Unfortunately, in the health care profession, errors in judgement and mistakes happen causing personal injury and loss.
Medical malpractice is also referred to as medical negligence and applies to conduct by a health care professional or facility that falls below the standard of practice accepted within the community.
In such cases, where a patient suffers injury or loss that could have been prevented had the requisite standard been applied, the injured person will be entitled to recover compensation to assist in recovering the loss sustained.
Of course, no amount of money can truly compensate a person when they have been deprived, in some way, of their health and well-being. However, from a practical perspective monetary compensation is the only way the law can offer a fair outcome.
Establishing a medical negligence case
To prove medical negligence, the following elements must be established:
- The medical provider owed a duty to take reasonable care, to the patient.A duty of care arises where there is an obligation to care for a person in circumstances where injury could occur as a result of a person’s conduct. The doctor / patient relationship is a recognised category for which a duty of care exists.
- The medical provider was negligent and breached the duty of care owed to the patient.It must be shown that the medical provider failed to do what a reasonable person practising in the same field would have done. It may be difficult to prove negligence if a doctor has complied with a generally-accepted standard within a particular area of expertise, or with the standard of a reasonable person practising in the same specialty.The alleged negligent conduct is assessed at the time of the incident and the medical authority available. A Court will be guided by expert medical evidence however will not tolerate conduct that, although readily accepted, is irrational.
- The negligence caused the harm suffered by the patient.The harm caused must be directly connected to the medical provider’s negligence and not too remote. This is sometimes difficult to show in medical negligence claims as often the patient has a pre-existing health concern. The starting point is, but for the negligence, would the injury or harm have been suffered? In some cases, this will require an assessment of the patient’s likely prospects for recovery or the likely outcome after treatment, had the negligence not occurred.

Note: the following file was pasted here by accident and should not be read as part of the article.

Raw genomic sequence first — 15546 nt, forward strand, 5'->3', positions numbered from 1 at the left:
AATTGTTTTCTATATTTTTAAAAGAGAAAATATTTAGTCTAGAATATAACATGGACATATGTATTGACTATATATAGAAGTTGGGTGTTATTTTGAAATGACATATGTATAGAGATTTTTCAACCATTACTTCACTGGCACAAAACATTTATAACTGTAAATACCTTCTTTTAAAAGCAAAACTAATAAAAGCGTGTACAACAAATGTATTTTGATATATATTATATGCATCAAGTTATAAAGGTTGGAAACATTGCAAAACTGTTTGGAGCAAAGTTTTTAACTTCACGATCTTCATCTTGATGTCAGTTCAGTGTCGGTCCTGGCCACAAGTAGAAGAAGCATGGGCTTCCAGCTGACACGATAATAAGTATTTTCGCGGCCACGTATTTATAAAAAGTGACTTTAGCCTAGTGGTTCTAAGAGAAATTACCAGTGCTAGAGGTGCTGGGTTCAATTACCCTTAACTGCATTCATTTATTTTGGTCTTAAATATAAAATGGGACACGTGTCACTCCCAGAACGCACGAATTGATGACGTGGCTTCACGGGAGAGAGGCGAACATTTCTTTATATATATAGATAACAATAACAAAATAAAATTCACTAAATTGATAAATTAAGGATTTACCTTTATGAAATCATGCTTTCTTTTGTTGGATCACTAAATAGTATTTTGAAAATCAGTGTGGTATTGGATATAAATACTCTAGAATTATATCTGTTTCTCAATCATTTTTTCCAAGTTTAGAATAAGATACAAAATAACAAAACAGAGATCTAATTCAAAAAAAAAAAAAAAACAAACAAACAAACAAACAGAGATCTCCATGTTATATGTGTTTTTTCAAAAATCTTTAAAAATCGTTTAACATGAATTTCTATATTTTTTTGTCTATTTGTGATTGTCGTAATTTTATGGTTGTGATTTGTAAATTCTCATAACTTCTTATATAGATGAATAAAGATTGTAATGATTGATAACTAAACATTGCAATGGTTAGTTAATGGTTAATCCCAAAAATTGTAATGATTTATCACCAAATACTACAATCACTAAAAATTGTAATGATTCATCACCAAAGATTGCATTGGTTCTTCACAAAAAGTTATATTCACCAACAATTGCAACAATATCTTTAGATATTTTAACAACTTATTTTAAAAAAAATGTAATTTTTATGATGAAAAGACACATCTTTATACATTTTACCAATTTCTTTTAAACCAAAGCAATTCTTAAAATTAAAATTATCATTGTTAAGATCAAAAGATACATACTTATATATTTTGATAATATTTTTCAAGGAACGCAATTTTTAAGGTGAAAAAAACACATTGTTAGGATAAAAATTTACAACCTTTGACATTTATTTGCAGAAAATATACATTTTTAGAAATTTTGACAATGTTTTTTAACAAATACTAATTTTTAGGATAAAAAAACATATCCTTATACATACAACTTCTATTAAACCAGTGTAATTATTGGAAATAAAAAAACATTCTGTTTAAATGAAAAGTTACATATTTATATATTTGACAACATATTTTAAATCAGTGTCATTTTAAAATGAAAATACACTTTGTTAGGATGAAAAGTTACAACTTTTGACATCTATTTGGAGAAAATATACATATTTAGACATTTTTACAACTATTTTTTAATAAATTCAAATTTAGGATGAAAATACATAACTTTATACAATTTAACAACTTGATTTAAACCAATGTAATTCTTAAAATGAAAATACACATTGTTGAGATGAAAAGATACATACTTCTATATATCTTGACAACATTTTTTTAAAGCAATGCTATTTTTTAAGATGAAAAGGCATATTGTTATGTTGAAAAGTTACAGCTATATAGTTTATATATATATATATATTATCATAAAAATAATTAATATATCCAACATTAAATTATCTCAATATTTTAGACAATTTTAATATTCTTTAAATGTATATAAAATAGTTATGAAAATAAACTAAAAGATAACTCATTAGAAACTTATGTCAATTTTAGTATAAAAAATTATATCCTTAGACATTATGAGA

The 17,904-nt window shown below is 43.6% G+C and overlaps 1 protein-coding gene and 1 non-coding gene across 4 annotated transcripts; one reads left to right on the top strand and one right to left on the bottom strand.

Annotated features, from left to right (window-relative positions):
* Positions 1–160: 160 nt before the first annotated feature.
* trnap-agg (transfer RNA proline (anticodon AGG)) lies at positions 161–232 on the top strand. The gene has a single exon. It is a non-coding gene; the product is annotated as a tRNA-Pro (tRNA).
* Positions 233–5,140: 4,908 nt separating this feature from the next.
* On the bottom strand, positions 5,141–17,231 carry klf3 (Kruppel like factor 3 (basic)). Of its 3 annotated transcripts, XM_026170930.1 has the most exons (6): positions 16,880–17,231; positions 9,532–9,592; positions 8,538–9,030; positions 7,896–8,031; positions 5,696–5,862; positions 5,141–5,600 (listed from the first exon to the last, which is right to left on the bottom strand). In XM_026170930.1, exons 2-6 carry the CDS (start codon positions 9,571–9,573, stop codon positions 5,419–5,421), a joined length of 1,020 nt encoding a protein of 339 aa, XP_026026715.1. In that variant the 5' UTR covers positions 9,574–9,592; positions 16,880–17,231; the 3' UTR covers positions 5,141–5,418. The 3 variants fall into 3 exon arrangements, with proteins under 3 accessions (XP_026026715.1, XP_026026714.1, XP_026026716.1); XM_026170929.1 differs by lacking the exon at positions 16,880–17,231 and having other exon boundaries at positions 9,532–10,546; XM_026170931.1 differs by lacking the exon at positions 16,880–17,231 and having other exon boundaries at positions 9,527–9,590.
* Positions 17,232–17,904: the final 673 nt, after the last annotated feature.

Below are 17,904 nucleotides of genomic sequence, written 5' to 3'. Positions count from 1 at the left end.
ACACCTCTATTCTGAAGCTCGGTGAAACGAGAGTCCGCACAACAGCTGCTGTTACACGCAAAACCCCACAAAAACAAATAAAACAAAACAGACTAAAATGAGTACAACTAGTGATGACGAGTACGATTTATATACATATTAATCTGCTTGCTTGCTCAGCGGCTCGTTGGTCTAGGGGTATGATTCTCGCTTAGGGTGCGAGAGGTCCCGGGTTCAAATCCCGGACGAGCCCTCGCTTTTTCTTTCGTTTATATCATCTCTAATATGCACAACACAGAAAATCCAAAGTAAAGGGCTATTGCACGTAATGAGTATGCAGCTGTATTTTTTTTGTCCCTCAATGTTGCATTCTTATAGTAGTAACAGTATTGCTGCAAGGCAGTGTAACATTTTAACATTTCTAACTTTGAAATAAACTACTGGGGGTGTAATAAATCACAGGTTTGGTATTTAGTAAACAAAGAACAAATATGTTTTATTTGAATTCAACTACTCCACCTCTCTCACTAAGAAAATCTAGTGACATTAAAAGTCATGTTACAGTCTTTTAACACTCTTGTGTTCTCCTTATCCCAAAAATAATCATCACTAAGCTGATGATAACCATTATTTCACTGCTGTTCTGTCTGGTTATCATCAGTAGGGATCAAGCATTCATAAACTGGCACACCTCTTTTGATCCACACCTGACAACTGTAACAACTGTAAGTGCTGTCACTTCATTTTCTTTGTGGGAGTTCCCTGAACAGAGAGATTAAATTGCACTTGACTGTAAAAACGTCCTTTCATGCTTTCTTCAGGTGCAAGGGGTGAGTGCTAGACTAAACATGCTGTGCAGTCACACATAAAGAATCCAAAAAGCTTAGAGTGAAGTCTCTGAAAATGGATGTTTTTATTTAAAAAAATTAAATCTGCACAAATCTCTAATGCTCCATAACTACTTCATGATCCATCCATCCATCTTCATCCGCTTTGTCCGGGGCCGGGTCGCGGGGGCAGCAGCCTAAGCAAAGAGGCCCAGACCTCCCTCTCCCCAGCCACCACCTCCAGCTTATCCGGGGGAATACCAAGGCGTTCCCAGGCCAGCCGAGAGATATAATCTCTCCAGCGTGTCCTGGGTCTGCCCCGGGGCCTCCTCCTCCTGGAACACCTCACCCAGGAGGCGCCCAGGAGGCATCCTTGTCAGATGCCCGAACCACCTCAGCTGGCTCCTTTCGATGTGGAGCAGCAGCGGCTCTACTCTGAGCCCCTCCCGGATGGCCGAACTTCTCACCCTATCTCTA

Types of medical negligence claims
For information on some common types of medical negligence claims refer to our pages on:
- Medical Misdiagnosis
- Obstetrics, Gynaecology & Paediatrics
- Surgery & Emergency Treatment
- Cosmetic Surgery
- Dental Injuries
Failure to warn cases
A further type of medical negligence claim concerns a health care professional’s ‘failure to warn’ prior to a patient undergoing a medical procedure.
Patients should receive full disclosure of the associated risks before undergoing treatment. If a patient suffers injury in circumstances where the treatment provider failed to adequately warn of the particular risks involved, then he or she may be entitled to claim compensation for medical negligence. The patient will generally need to prove that he or she would not have consented to the procedure had the risks been properly explained.
Pursuing a medical negligence claim is particularly complex and requires the guidance of a specialist lawyer. Our compensation team have delivered excellent outcomes for clients who have suffered loss due to the negligence of a health care provider.
What can be compensated?
Compensation is supposed to put a person back in the same position as he or she would have been, but for the negligence. Of course, this is practically impossible, thus the law provides for financial compensation as a means of assisting the claimant in recovering the loss.
Settlement or an award from Court proceedings for a medical negligence claim may include amounts for any one or more of the following categories of loss:
- pain and suffering;
- loss of past and future earnings;
- past and future medical treatment expenses;
- costs for past and future care provided on a commercial or gratuitous basis.
Who pays the medical negligence compensation?
Generally, the insurance company of the medical professional at fault will pay the compensation. This is called professional indemnity insurance. You do not have to worry about finding the details of the insurance company yourself. We have the resources to find these important details.
Are there any time limits to making a medical negligence claim for compensation?
Time limits apply when making a medical negligence claim and we will need to build as strong a case as possible to help obtain maximum compensation for your loss. Time limits also differ from state to state. We recommend you contact us without delay and we will ensure deadlines aren’t missed.
How much will it cost to make a medical negligence claim for compensation?
We offer a No Win, No Fee* arrangement for medical negligence claims because we believe anyone with a claim deserves access to legal representation, no matter their financial circumstances.
This means you don’t have to pay our legal fees unless your claim is successful. Legal costs will depend on the amount of work required to resolve your claim.
For more information on our No Win, No Fee* guarantee, contact our expert lawyers for a confidential and obligation-free consultation.